My own interpretation of how the Navajo got the skills to weave is that maybe it just came down from the sky. That is as good an explanation as any. We met an old weaver just outside Taos, patriarch of the Trujillo family, who had been weaving since he was a boy. He made us a nice large room size rug which is in my studio.

It is easy to imagine how so much of the architecture got its beginnings; the whole desert terrain with its mesas and sculptural forms is ever present. Making use of natural materials like clay, wool, and natural dyes keeps people connected to the land. I have always preferred to work with clay for that same reason. It connects me also with my own forebears who were potters for over 200 years in England. It just feels natural to me when I think of the generations before me who made their living through love of clay.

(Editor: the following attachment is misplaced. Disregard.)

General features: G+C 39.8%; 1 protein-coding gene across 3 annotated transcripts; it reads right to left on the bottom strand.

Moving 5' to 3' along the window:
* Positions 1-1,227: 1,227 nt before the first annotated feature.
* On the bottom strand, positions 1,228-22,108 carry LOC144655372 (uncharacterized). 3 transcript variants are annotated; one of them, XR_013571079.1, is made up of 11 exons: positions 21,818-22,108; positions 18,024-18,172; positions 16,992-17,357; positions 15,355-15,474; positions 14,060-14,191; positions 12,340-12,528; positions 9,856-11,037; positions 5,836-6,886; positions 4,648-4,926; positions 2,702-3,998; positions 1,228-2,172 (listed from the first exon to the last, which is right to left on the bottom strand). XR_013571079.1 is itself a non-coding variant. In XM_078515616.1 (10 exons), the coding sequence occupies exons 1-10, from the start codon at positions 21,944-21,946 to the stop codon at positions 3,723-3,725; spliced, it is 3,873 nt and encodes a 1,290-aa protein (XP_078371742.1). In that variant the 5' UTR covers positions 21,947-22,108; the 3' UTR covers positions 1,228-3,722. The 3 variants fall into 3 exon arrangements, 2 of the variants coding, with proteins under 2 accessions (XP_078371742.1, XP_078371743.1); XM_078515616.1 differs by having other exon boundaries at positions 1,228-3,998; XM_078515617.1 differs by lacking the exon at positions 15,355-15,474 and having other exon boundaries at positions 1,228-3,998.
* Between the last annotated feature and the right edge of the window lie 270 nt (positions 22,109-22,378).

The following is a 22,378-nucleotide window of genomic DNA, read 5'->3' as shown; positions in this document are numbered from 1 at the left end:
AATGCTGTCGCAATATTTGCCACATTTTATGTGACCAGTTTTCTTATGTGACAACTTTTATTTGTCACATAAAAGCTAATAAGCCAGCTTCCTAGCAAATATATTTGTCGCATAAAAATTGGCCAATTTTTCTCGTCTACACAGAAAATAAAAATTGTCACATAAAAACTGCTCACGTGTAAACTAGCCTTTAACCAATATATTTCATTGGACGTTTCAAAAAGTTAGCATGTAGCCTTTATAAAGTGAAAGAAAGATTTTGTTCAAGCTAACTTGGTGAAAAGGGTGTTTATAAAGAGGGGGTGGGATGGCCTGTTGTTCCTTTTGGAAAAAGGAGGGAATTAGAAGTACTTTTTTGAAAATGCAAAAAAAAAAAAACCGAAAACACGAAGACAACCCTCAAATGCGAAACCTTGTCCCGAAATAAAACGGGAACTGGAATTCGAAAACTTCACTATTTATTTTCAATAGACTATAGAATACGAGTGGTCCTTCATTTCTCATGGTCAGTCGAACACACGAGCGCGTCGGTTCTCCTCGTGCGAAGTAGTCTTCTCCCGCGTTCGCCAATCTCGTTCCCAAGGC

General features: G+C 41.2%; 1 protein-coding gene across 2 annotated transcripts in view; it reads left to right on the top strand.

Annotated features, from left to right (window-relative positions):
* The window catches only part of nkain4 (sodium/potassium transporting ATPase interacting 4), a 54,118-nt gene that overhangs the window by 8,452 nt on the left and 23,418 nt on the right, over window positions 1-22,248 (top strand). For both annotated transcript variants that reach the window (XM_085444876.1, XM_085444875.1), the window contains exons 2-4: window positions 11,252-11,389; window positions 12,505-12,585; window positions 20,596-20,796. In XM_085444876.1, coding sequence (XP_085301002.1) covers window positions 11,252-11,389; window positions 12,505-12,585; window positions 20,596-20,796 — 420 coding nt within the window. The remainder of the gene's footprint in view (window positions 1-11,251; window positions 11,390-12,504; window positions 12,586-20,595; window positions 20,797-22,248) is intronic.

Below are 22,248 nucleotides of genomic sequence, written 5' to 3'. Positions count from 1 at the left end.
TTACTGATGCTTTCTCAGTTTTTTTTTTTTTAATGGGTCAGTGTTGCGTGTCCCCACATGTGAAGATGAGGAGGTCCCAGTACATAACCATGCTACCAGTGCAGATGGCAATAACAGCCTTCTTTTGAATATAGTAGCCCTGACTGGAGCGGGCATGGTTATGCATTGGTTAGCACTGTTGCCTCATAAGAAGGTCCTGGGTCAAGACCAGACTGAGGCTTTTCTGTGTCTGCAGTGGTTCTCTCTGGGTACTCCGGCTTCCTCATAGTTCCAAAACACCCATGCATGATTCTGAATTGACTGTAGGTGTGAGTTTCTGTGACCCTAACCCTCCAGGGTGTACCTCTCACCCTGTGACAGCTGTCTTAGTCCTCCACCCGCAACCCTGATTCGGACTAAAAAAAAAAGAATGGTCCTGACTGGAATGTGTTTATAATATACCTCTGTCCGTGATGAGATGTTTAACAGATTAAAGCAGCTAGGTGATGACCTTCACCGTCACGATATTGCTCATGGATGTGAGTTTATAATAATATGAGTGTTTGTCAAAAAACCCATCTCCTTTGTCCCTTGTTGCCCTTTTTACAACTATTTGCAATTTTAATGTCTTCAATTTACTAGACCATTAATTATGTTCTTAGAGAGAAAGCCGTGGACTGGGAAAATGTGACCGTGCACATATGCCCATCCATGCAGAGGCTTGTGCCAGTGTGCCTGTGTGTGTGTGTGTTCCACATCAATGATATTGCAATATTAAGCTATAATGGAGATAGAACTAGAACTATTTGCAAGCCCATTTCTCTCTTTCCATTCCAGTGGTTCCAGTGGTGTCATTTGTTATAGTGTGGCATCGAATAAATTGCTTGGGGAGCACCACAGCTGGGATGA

The Saturday markets are crowded with people bringing everything from pickups full of wool to homemade tamales. In fact the best tamale I ever ate was at a flea market in Gallup, New Mexico. In the days I first visited New Mexico and Arizona, one frequently saw the wife’s mother sitting in the bed of the truck with the bundles of sheep skin for sale. She usually was in a large chair like a queen surveying her subjects.

I bought a cradle board made by an old woman who had brought only one to sell. A young pregnant girl was trying to decide if she had money enough to buy it for $40. Seeing me waiting in the wings, she graciously offered it to me. I said I noticed that she might need it more than I did, and she said “But YOU want it.” I have yet to see someone in our society be that generous of spirit.

Native people, whether Southwest or Northcoast, as somewhat suspicious of strangers, but through the years I have known and cared for people from both cultures, I have always found acceptance and love.

THE MARRIAGE OF OPPOSITES Kate’s Journal


Navajo Grandmother“Navajo Grandmother” watercolor painting by kayti sweetland rasmussen